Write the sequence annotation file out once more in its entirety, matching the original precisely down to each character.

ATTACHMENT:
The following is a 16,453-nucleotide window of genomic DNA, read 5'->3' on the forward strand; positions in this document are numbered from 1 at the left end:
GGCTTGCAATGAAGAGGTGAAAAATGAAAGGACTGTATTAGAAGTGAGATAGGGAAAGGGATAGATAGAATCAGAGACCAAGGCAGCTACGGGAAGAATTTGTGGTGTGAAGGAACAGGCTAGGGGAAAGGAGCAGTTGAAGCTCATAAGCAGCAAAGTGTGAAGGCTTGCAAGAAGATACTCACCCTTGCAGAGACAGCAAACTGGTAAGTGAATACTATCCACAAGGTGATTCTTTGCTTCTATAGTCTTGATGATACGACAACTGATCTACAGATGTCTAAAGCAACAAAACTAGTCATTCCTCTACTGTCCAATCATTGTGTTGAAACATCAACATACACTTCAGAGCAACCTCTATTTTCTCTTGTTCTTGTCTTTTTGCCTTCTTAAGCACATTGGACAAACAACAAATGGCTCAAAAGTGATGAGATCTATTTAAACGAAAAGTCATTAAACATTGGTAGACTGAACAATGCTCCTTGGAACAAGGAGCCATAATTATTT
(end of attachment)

The following is a 16,453-nucleotide window of genomic DNA, read 5'->3' on the forward strand; positions in this document are numbered from 1 at the left end:
GGCTTGCAATGAAGAGGTGAAAAATGAAAGGACTGTATTAGAAGTGAGATAGGGAAAGGGATAGATAGAATCAGAGACCAAGGCAGCTACGGGAAGAATTTGTGGTGTGAAGGAACAGGCTAGGGGAAAGGAGCAGTTGAAGCTCATAAGCAGCAAAGTGTGAAGGCTTGCAAGAAGATACTCACCCTTGCAGAGACAGCAAACTGGTAAGTGAATACTATCCACAAGGTGATTCTTTGCTTCTATAGTCTTGATGATACGACAACTGATCTACAGATGTCTAAAGCAACAAAACTAGTCATTCCTCTACTGTCCAATCATTGTGTTGAAACATCAACATACACTTCAGAGCAACCTCTATTTTCTCTTGTTCTTGTCTTTTTGCCTTCTTAAGCACATTGGACAAACAACAAATGGCTCAAAAGTGATGAGATCTATTTAAACGAAAAGTCATTAAACATTGGTAGACTGAACAATGCTCCTTGGAACAAGGAGCCATAATTATTT